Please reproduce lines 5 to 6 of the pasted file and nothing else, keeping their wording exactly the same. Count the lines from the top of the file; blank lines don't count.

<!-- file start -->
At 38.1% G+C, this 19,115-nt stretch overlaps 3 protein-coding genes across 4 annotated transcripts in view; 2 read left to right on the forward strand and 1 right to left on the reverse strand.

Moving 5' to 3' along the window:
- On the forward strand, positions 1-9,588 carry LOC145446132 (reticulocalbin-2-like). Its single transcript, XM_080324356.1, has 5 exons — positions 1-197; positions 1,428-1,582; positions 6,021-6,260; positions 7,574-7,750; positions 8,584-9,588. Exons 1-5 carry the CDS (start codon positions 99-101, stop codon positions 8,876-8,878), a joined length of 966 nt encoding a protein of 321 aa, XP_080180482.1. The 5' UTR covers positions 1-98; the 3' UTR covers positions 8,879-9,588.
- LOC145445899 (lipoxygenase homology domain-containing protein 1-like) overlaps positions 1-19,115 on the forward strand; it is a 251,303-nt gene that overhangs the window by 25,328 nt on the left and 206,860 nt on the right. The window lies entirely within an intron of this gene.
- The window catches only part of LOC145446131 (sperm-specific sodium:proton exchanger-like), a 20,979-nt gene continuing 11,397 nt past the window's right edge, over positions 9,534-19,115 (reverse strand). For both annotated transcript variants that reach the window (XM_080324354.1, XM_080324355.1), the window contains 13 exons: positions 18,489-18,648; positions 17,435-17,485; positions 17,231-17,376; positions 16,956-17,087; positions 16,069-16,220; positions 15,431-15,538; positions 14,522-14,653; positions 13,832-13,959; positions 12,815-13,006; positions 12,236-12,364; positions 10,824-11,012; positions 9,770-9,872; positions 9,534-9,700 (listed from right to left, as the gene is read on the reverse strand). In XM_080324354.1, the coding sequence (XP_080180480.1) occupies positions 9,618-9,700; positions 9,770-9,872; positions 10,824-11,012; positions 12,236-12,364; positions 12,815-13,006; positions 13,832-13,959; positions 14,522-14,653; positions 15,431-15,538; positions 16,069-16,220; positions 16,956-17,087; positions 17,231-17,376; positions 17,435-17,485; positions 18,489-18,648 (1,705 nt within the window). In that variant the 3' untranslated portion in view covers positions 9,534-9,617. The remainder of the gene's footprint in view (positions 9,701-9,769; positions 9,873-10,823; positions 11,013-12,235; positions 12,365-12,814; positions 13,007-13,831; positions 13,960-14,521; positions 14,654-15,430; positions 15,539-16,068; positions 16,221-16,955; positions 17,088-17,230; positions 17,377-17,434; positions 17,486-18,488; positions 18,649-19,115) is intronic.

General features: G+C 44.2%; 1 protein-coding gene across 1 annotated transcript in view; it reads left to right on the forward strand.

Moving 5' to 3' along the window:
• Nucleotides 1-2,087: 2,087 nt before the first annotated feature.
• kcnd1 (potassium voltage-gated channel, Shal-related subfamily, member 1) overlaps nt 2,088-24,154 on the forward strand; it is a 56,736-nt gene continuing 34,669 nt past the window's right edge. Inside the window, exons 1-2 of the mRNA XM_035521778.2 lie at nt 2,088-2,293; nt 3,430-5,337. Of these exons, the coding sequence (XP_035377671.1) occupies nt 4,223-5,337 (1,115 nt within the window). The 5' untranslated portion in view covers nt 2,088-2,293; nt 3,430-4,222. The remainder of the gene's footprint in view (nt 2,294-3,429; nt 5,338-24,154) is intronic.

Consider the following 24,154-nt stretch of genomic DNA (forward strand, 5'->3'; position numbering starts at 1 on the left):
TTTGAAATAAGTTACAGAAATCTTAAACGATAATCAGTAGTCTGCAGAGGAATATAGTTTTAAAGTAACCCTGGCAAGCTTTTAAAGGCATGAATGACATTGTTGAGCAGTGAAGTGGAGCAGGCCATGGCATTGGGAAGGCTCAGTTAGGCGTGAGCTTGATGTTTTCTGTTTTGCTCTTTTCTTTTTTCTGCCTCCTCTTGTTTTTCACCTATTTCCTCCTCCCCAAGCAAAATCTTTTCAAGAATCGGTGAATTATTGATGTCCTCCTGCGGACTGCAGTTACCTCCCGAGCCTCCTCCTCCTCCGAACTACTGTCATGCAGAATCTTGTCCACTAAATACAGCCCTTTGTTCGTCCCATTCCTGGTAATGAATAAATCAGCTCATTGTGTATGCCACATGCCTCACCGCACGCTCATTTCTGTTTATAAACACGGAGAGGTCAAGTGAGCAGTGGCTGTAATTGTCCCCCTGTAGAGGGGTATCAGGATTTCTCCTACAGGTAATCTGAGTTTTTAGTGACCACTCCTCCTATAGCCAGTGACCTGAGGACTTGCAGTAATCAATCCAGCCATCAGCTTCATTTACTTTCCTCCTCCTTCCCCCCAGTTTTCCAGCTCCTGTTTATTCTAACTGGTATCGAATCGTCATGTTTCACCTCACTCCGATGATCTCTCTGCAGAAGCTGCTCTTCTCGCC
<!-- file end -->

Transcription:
- The window catches only part of LOC145446131 (sperm-specific sodium:proton exchanger-like), a 20,979-nt gene continuing 11,397 nt past the window's right edge, over positions 9,534-19,115 (reverse strand). For both annotated transcript variants that reach the window (XM_080324354.1, XM_080324355.1), the window contains 13 exons: positions 18,489-18,648; positions 17,435-17,485; positions 17,231-17,376; positions 16,956-17,087; positions 16,069-16,220; positions 15,431-15,538; positions 14,522-14,653; positions 13,832-13,959; positions 12,815-13,006; positions 12,236-12,364; positions 10,824-11,012; positions 9,770-9,872; positions 9,534-9,700 (listed from right to left, as the gene is read on the reverse strand). In XM_080324354.1, the coding sequence (XP_080180480.1) occupies positions 9,618-9,700; positions 9,770-9,872; positions 10,824-11,012; positions 12,236-12,364; positions 12,815-13,006; positions 13,832-13,959; positions 14,522-14,653; positions 15,431-15,538; positions 16,069-16,220; positions 16,956-17,087; positions 17,231-17,376; positions 17,435-17,485; positions 18,489-18,648 (1,705 nt within the window). In that variant the 3' untranslated portion in view covers positions 9,534-9,617. The remainder of the gene's footprint in view (positions 9,701-9,769; positions 9,873-10,823; positions 11,013-12,235; positions 12,365-12,814; positions 13,007-13,831; positions 13,960-14,521; positions 14,654-15,430; positions 15,539-16,068; positions 16,221-16,955; positions 17,088-17,230; positions 17,377-17,434; positions 17,486-18,488; positions 18,649-19,115) is intronic.

General features: G+C 44.2%; 1 protein-coding gene across 1 annotated transcript in view; it reads left to right on the forward strand.